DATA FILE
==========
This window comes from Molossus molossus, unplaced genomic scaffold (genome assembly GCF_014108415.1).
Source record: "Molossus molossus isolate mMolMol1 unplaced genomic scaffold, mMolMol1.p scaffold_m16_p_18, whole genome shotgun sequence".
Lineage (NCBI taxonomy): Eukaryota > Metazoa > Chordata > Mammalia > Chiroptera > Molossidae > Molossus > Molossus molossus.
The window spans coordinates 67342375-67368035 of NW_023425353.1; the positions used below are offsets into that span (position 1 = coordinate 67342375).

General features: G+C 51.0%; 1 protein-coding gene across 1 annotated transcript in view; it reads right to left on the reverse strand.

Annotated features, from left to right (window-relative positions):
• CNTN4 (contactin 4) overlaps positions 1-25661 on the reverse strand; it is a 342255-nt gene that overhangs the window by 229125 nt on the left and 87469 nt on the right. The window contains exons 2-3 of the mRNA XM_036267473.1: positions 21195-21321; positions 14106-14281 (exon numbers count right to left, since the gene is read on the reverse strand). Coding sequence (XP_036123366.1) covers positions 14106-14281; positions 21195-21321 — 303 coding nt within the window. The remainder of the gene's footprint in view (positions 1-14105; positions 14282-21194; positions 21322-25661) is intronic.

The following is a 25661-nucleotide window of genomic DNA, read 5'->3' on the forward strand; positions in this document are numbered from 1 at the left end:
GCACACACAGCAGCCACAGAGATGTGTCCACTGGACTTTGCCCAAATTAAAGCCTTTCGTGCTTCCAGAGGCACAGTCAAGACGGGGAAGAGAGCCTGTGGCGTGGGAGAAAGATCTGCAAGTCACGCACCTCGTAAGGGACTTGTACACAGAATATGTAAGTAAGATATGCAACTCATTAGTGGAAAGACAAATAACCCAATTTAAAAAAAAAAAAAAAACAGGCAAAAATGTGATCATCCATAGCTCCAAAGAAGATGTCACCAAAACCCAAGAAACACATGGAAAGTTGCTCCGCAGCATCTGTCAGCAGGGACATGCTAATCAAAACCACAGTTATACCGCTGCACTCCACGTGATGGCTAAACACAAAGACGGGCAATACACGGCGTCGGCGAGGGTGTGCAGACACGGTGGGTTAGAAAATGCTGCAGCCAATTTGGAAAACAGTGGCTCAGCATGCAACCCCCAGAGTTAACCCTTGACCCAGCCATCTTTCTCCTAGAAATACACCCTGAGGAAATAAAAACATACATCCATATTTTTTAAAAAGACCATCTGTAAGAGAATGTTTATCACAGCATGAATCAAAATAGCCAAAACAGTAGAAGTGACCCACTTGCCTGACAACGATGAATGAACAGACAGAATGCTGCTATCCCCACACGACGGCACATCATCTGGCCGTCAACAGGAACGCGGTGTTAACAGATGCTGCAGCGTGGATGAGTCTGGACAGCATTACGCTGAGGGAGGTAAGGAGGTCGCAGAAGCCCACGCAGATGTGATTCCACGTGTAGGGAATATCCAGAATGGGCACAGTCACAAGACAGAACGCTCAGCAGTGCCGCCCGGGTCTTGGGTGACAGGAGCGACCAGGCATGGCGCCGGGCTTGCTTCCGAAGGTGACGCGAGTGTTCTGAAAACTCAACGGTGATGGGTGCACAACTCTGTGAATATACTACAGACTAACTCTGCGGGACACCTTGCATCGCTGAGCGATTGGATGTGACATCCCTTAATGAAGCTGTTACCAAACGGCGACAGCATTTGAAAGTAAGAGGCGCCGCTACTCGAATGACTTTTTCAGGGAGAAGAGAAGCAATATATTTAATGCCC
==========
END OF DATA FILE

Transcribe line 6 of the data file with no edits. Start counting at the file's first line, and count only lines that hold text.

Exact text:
Annotated features, from left to right (window-relative positions):